By on May 16, 2016

Welded-together Land Rover transmission

The saga of a welded transmission seems to have come to a somewhat happy ending.

The Reddit whistleblower at the center of this story, who is an employee of the dealership in question, provided TTAC the details on how the repair came to be. A representative from Jaguar Land Rover was also able to confirm that the incident was resolved, resulting in a satisfied Land Rover owner.

The Reddit user, who’s an employee of the dealership, shared some background information on the incident and confirmed that the vehicle in question is a 2013 Range Rover Evoque with a 2.0-liter GTDI engine (we previously thought it was an LR2).

“It originally came in for a timing chain sprocket replacement and when the tech tried to start it the engine failed,” said the dealership employee whistleblower. The engine and transmission had to be removed to replace the engine, which resulted in an incident that damaged the transmission.

According to the whistleblower, the Land Rover dealer service manager and the dealership shop manager for the dealer group initially decided to repair the transmission and not tell the customer. Since the dealership is not equipped to weld aluminum, they decided to send it to a third-party shop for repairs. The whistleblower is careful to note that the repair is not a Land Rover practice and was solely made by the service managers. He also stated that, in his mind, Land Rover has a decent reputation as it tries to take care of customers the best it can.

transmission-install

He updated the post over the weekend and stated that the dealer informed the customer that it repaired transmission, but he was not sure if the dealer divulged the extent of the damage. He also  stated that the pan was sealed and the transmission was installed, tested, and the car drove normally.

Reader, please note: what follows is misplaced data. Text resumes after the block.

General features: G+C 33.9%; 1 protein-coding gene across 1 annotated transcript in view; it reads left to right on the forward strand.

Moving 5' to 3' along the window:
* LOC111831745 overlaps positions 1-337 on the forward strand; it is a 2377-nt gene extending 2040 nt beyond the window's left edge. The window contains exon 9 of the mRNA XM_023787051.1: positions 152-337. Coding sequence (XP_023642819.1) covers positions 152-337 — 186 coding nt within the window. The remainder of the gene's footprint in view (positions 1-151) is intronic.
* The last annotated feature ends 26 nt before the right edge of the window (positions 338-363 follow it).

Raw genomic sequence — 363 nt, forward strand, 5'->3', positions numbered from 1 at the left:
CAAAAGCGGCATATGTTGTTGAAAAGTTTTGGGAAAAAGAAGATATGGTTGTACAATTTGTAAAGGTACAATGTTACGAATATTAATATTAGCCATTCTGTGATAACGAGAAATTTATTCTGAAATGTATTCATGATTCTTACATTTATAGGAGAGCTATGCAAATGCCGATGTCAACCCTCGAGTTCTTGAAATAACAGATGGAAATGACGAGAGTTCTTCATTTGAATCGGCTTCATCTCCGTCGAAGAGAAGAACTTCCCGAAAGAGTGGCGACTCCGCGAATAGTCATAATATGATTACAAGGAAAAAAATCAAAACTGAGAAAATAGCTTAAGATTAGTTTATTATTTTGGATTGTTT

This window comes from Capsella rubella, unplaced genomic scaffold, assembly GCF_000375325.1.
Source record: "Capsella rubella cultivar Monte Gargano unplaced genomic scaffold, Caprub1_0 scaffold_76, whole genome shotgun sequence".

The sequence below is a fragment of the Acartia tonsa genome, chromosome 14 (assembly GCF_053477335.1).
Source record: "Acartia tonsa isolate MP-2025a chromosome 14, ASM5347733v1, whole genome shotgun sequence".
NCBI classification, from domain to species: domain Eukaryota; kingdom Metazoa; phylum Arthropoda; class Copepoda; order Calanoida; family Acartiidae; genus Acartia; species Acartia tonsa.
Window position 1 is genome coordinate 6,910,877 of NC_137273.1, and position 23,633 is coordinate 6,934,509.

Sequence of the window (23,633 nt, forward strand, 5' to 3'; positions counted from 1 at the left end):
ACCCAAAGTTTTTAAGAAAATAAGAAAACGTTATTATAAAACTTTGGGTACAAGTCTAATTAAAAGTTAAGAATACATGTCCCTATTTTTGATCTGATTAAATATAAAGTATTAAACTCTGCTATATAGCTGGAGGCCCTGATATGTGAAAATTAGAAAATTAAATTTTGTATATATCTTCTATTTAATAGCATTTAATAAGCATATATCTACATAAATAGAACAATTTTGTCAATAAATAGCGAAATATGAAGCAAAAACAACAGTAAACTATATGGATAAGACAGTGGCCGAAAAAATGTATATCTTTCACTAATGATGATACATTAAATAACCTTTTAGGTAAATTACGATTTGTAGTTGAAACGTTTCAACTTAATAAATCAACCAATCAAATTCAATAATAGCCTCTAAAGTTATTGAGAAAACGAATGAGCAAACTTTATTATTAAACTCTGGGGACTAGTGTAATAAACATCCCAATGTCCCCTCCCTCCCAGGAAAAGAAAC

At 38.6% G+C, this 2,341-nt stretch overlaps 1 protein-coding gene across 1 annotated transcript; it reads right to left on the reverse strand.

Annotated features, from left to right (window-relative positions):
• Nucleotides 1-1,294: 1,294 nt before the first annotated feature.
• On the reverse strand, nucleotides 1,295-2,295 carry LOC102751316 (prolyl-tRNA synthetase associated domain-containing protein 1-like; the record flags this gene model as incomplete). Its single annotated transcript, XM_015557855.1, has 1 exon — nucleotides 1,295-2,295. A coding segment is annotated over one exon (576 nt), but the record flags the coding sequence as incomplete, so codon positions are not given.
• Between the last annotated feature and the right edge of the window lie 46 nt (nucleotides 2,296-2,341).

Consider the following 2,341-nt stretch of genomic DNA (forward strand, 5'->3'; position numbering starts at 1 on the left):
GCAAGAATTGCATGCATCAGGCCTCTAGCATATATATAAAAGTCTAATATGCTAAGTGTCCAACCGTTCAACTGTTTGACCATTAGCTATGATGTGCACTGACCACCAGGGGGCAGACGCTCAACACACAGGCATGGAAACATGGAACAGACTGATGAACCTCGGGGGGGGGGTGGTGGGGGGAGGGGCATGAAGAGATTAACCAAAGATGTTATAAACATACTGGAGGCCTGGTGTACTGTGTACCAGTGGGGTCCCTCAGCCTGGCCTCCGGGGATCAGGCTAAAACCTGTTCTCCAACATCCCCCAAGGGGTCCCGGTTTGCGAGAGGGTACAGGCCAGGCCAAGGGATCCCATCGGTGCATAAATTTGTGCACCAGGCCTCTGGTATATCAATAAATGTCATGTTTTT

We reached out to Jaguar Land Rover to see if the automaker had knowledge of these claims. It confirmed the dealer completed the repair and informed and the customer. The dealership extended the warranty on the transmission for the life of the vehicle. The vehicle in question has 49,000 miles, so the original 50,000 mile warranty would have ended very soon.

Our whistleblower cleaned up most of his earlier comments but did issue a final follow-up in the thread, which matches what Jaguar Land Rover told us. He also stated that he now wants to cover himself and tread lightly as the incident is now resolved and the post could put him in an awkward position at work. He finished off by stating that multiple people and reporters contacted Land Rover corporate, which caused this case to be taken very seriously.

I am glad to hear the dealer resolved the issue and I hope the repair lasts for thousands of miles to come, but I still wonder if replacing the transmission may have been a better idea. The lifetime warranty does give some assurance to the current owner, but I can’t help but think that the second or third owner might end up with a leaky mess of a transmission at some point.